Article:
Find Your Favorite Pizza Styles in Missouri

In a clear example of suffering for art, I gained four pounds prepping for this article.

Fortunately, the topic is pizza, so the gain was worth the pain. Somebody pass the Lipitor.

Like the selection of toppings at your favorite parlor, there are a variety of pizza styles found across the U.S. In fact, one food-focused website says there are at least 24 varieties from which to choose.

While pizza is among my favorite foods, I’m admittedly somewhat of a neophyte when it comes to discerning the different styles. So here’s a quick breakdown of just a handful of the styles and a few great places to find them in Missouri.

New York Style – Noted for its generous, triangular cut and thin crust, this style is generally folded in half – almost to the shape of a taco shell – while eaten. A slice or two usually fills you up. Try a slice of sausage and green pepper at Brooklyn Pizza in Fulton.

St. Louis Style – Thanks to the cracker-like thin crust, square slices and the laboratory concoction that is Provel cheese, this style has plenty of loyalists … and detractors. Popularized by the Imo’s chain, order up a hamburger and bacon from the Fourth Street location in downtown St. Louis.

Deep Dish – Often referred to as Chicago style, deep dish offers a thick crust and abundant toppings. One slice may not fill you up, but you’ll be questioning whether or not you need a second. Get The Delmar, which includes Pappy’s barbecue sauce, at Pi Pizzeria in St. Louis’ Central West End.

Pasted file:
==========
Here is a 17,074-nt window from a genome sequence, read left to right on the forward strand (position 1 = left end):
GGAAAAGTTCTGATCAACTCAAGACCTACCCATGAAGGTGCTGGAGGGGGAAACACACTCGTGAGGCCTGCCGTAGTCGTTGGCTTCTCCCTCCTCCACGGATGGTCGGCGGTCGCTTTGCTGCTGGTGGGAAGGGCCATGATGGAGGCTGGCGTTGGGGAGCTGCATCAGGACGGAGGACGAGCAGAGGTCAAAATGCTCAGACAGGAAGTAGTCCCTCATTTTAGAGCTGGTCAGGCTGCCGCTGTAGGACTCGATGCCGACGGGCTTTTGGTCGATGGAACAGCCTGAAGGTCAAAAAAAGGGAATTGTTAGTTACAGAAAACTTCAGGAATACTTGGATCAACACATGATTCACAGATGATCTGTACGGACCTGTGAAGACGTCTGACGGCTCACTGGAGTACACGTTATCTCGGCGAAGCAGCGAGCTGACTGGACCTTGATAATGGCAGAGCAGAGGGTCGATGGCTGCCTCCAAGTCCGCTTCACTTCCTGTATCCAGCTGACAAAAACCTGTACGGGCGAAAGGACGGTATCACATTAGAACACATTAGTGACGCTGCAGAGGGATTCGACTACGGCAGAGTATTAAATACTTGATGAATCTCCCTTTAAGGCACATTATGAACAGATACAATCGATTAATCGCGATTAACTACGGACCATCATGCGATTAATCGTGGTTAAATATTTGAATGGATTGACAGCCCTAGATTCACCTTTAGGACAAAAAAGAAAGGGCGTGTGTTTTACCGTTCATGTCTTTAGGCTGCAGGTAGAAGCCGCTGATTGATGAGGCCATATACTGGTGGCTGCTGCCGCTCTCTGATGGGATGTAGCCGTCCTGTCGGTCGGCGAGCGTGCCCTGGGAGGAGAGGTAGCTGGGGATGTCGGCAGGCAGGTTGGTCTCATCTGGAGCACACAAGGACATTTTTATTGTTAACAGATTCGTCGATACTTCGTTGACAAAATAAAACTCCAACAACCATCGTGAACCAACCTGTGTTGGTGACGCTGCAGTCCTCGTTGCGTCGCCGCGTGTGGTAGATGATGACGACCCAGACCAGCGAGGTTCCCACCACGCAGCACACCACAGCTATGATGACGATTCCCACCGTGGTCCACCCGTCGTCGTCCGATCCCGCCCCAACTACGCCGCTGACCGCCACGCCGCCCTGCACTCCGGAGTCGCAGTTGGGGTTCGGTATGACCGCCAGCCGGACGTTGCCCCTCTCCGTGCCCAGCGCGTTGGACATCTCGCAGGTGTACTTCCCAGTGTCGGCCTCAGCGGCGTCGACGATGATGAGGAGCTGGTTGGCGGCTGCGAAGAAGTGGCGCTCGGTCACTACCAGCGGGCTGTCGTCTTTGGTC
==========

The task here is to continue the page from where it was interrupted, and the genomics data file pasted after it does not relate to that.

Greek – Baked in a pan, Greek-style pizza generally has a thin crust, a light layer of sauce and cheese and a boatload of toppings. The folks at Arris’ Pizza Palace have been serving pizza-hungry Jefferson Citians and visitors since the 1960s. If you’re protein starved, order The Hercules: ground beef, Canadian bacon, pepperoni, Greek sausage and breakfast bacon.

Neapolitan – One of the most specialized pizzas due its traditions, this style must be cooked at a very high temperature in a wood-fired oven and use San Marzano tomatoes grown in Italy. You’ll be hard pressed to find a more traditional pizza than the Margherita (mozzarella cheese, basil, olive oil and sea salt) at Il Lazzarone Pizza in St. Joseph.

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